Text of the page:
@NeonElectricity tweeted: "Racist white people kill me, you want everyone to have sympathy for YOUR tragedy, but you have none for ours. #GetTheF---OutOFHere #Mizzou."
Her account has since been deleted but was accessible via the Internet Wayback Machine. Her Twitter bio read, "Hairstylist/Singer/Songwriter/Aspiring Actress/Art Lover/Creative/Dreamer."
Her location is listed as "FL Soon CA."
Here’s the last tweet before the account was deleted: "R.I.P. to the people who died in this senseless tragedy & Speedy recovery to the survivors. #Prayers4Paris & I'm standing w/ you #Mizzou."
The name was listed on the account was Melanin Monroe. The Missouri student directory contains no listing with the first name of Melanin. There’s one listing for a student with the first name of Monroe, but he has a different Twitter account.
@RheaBans tweeted: "We can remember the tragedy in Paris and still remember #Mizzou. We are capable of multitasking. Both situations are equally messed up."
That account has since been deleted and was not accessible using other methods.
We reached out via direct message to those whose Twitter accounts still existed to ask about their connection to MU, but received no response.
None of the Twitter accounts cited have a track record of tweeting about Mizzou prior to this week. They do not reflect the statements of the public face of the Concerned Student 1950 movement.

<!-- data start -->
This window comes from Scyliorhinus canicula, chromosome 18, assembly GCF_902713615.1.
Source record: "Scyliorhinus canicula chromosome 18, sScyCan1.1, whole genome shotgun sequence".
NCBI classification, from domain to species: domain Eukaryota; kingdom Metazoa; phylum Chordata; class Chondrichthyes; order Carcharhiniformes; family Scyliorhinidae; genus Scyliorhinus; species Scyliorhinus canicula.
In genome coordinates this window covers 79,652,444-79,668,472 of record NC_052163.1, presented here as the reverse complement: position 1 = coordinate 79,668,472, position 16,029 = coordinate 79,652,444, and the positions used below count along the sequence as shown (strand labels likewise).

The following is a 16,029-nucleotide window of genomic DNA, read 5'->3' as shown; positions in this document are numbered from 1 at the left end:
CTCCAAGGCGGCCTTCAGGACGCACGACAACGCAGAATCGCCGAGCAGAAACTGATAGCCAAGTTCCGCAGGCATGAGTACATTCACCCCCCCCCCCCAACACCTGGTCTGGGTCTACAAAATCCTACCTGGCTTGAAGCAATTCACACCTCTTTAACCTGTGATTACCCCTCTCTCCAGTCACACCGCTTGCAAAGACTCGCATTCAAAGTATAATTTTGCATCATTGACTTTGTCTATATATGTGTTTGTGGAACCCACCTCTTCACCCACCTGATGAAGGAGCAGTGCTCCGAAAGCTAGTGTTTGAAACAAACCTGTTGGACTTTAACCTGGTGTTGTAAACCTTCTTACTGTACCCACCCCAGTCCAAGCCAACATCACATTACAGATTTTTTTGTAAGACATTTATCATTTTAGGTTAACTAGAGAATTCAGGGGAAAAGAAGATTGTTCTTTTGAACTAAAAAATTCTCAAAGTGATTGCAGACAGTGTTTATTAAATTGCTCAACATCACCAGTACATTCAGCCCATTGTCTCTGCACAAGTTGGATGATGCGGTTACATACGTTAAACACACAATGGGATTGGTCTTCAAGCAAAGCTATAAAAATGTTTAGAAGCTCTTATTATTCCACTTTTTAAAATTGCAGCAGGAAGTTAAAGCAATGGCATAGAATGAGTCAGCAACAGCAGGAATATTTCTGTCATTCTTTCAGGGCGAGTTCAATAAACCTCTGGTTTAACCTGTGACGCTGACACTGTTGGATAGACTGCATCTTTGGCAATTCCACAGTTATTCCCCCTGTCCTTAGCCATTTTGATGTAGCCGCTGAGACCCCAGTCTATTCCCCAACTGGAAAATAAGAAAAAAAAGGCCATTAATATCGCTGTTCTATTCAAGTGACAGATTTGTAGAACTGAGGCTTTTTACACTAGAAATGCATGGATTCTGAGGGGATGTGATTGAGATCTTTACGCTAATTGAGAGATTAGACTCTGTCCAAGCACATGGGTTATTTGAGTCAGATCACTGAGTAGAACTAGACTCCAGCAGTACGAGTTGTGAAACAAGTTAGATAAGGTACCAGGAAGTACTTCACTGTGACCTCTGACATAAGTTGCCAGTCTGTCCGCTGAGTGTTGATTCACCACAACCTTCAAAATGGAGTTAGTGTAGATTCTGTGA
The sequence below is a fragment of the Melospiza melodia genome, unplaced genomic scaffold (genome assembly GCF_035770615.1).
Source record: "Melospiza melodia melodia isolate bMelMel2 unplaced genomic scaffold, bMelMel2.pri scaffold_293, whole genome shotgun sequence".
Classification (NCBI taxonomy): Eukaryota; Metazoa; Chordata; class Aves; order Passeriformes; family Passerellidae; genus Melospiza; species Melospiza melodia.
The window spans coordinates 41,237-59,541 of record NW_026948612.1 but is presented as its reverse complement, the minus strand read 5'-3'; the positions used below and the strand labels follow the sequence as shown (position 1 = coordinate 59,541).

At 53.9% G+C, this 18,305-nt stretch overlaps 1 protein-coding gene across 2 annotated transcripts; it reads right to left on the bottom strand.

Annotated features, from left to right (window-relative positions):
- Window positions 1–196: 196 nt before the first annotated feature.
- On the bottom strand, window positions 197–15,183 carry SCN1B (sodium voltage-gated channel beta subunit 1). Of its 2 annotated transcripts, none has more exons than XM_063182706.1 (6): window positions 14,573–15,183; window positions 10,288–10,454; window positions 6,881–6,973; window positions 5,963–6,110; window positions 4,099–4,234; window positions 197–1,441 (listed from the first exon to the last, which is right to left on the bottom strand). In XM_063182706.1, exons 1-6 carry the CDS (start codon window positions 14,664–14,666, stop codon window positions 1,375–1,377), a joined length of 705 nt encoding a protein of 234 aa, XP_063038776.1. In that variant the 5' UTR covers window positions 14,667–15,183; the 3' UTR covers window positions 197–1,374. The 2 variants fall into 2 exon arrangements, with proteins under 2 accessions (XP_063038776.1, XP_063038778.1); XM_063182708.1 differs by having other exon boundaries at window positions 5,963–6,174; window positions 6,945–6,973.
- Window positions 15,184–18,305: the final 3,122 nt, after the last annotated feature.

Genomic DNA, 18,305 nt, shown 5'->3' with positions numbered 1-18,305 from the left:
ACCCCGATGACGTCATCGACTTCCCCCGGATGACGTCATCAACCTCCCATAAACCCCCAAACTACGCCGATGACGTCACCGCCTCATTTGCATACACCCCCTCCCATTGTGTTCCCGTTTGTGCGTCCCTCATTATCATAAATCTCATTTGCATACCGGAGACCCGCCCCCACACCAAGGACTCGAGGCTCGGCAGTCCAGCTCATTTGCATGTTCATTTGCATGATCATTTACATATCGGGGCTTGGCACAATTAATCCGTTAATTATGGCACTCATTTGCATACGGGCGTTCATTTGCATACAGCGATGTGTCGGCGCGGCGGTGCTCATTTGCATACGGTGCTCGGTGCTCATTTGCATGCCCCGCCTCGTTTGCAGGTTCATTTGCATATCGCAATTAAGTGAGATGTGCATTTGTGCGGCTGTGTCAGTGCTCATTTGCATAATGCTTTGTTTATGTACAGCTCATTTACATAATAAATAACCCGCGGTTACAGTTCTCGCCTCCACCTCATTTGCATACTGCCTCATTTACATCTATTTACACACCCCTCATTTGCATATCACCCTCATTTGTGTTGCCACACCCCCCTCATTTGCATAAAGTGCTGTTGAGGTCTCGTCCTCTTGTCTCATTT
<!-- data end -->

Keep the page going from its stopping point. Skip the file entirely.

At MU, several protesters with clear connections to the campus demonstrations posted about the Paris attacks.
Concerned Student 1950, one of the key groups pushing for change at MU, tweeted: "#PrayersforParis."
Graduate student Jonathan Butler, who went on a hunger strike for eight days to remove Wolfe from office, said in a lengthy Facebook status: "So as the world continues to face tragedies, hatred, racism, sexism, etc., every day let us NEVER forget the power of love and NEVER forget the power of community. Love conquers all. Love never fails. Love always wins. #InSolidarityWithMizzou#PrayForParis#PrayForJapan#PrayForTheWorld#ConcernedStudent1950."
Reuben Faloughi, an original member of Concerned Student 1950, tweeted: "Y'all there is so much fight left... Stay woke. #Pray4Paris #Pray4Mizzou #ConcernedStudent1950."
The Legion of Black Collegians, the black student government at MU, tweeted:
Some bloggers and Internet sites posted stories stating that MU protesters were angry that the Paris terrorist attacks stole the spotlight from the controversy at MU.
It’s true that some people did tweet their dissatisfaction with the change in coverage. However, the tweets and commenters cited by the bloggers show no evidence of a connection to MU or the Concerned Student 1950 movement. Using the hashtag #Mizzou doesn’t mean those people were camping on Carnahan Quadrangle or even present on campus.
Meanwhile, leaders of the Concerned Student 1950 demonstrations and the Legion of Black Collegians have posted statements of sympathy and support for the victims of the Paris attacks, not statements of hate or anger.
While it’s impossible to prove beyond a doubt that those who complained about the redirected coverage have no connection to MU, we could find no evidence allowing us to independently verify that these individuals are, in fact, "Mizzou protesters."